I knew the beliefs as to why I had to wear the hijab were limiting.
There was not anything wrong in my wearing the hijab, in itself. I wouldn’t take back a second I spent wearing it.
But why I believed I wore the hijab…that had been getting murkier and murkier. I had these moments before and I braved through them. I triumphantly continued to compare my hijab to a marriage, a marriage that just grew stronger with each phase of self-doubt.
It was worth the fight, it was worth hanging on for as long as I did, it was worth taking seriously. But the time came to change. It is almost as if the events of the past few months–only one of which was getting married–somehow shook my brain and set it down so it completely reassembled itself and started to operate differently.
I feel relieved now, not because the hijab itself was a burden. It is because it no longer made sense to me to be a sort of paradox, to go to a yoga retreat or dance class while being a hijabi. Five years ago, I thought there was nothing more splendid than a hijabi girl who plays the saxophone. After trying to live that ideal, I now understand, fundamentally, that that it is not for me. It is not only the issue of explaining the paradox to others: it was having to live it, to reconcile things that (I feel) can never be reconciled, given my understanding and experience of religion.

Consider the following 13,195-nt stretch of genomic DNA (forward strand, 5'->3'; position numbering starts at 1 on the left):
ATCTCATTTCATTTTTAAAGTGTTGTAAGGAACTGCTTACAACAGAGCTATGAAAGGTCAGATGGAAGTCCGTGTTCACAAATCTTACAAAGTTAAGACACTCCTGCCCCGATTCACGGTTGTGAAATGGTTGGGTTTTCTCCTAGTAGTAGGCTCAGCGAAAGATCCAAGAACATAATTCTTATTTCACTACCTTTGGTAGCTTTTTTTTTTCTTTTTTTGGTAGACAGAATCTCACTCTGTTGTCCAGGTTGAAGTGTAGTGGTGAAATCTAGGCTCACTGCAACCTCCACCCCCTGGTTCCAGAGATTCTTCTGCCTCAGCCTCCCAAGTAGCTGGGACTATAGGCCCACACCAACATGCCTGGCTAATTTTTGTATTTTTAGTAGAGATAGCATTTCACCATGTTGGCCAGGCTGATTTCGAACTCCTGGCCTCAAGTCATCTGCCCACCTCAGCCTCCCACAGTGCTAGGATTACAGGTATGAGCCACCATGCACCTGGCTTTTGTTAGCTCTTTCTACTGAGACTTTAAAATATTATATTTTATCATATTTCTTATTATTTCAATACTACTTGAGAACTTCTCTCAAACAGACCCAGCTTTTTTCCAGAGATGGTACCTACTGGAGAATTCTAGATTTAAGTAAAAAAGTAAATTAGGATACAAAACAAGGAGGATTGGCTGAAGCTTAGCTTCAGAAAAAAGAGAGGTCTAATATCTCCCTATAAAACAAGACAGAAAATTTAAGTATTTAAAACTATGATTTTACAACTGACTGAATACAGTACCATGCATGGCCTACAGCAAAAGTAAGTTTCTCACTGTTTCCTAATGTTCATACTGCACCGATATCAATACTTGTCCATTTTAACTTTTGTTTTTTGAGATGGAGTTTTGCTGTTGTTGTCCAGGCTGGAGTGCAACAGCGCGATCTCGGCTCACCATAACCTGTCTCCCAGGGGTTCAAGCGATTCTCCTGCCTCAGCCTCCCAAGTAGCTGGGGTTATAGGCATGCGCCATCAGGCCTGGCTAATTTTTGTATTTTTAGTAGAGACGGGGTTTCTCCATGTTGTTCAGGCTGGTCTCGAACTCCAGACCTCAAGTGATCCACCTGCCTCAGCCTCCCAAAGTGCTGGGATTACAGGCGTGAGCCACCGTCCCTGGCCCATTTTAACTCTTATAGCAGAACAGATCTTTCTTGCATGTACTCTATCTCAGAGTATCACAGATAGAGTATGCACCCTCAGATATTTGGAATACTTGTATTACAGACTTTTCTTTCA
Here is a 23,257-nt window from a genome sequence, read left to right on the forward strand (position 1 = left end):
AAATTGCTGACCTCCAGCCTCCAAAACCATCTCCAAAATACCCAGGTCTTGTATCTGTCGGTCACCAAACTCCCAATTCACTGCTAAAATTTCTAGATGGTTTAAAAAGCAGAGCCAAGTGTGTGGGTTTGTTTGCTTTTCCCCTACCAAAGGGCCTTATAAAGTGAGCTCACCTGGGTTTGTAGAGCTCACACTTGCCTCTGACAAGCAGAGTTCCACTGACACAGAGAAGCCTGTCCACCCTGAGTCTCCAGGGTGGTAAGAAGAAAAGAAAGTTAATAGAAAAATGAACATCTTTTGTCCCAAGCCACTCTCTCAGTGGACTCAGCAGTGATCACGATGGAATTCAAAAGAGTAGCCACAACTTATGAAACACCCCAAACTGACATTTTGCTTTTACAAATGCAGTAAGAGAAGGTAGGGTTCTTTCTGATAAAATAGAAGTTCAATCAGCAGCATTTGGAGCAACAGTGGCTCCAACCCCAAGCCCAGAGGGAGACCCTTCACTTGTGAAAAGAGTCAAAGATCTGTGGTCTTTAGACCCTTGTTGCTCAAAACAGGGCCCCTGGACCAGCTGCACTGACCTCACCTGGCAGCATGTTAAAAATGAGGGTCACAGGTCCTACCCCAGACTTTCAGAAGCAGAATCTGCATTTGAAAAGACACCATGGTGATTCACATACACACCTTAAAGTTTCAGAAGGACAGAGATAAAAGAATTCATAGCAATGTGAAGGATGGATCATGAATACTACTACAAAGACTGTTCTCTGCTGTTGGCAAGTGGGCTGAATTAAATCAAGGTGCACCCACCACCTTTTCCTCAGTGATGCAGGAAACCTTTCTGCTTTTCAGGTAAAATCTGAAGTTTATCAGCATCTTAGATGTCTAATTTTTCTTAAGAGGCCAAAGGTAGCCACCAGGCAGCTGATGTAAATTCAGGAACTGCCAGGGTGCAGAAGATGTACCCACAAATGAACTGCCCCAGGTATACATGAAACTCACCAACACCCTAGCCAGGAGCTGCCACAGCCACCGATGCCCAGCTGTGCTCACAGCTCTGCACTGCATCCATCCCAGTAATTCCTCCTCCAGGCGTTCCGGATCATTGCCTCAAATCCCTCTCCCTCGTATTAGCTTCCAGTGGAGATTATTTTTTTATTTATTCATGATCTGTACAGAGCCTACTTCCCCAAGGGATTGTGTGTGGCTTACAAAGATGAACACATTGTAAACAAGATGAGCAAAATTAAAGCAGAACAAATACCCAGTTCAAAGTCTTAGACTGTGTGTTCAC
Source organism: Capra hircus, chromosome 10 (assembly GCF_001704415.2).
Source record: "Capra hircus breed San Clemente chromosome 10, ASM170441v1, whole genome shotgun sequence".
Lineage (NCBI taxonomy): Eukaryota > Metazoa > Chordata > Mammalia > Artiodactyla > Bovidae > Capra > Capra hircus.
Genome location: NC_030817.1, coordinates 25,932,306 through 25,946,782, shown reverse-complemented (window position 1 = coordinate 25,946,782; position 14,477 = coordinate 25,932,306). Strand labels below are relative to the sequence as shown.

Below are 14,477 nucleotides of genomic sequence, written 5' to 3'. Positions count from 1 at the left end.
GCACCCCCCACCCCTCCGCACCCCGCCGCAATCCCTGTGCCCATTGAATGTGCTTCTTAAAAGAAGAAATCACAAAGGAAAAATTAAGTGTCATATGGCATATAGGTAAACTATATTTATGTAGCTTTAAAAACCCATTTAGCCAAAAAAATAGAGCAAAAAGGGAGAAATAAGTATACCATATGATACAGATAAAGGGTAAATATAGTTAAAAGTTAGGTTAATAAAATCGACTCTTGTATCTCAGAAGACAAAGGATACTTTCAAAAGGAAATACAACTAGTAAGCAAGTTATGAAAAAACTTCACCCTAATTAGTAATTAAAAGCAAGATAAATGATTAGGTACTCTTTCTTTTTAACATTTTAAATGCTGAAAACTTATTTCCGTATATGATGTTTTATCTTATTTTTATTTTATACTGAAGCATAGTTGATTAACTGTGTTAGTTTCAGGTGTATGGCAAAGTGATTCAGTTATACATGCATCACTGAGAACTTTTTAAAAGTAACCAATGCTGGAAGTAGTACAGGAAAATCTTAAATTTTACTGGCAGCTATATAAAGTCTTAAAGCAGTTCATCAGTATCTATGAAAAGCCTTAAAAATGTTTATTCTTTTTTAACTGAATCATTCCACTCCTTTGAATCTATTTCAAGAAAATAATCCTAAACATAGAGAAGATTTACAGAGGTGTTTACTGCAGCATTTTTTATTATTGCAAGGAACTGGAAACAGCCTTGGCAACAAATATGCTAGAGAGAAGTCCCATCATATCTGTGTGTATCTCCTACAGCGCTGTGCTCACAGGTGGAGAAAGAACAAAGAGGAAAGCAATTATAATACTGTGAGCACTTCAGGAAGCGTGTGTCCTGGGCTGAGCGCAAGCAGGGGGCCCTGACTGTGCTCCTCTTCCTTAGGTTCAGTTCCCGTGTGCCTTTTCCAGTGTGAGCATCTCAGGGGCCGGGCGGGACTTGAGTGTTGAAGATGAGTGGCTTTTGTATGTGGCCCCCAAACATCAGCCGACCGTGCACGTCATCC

There are things I still love about the hijab: being recognized, exchanging salaams, embodying and always depicting the importance of prayers, of fasting, of dhikr, even when I wasn’t doing those things. I loved being asked about Islam. I loved that I always depicted the things I always thought about, that I wore on my sleeve my specific interpretation of that fact that the world is truly only transitory.
A part of me will never really know if I did the right thing. But on that first day I stepped out without it I remember thinking that this is fate, and this was always meant to be, and the time had come to let it be.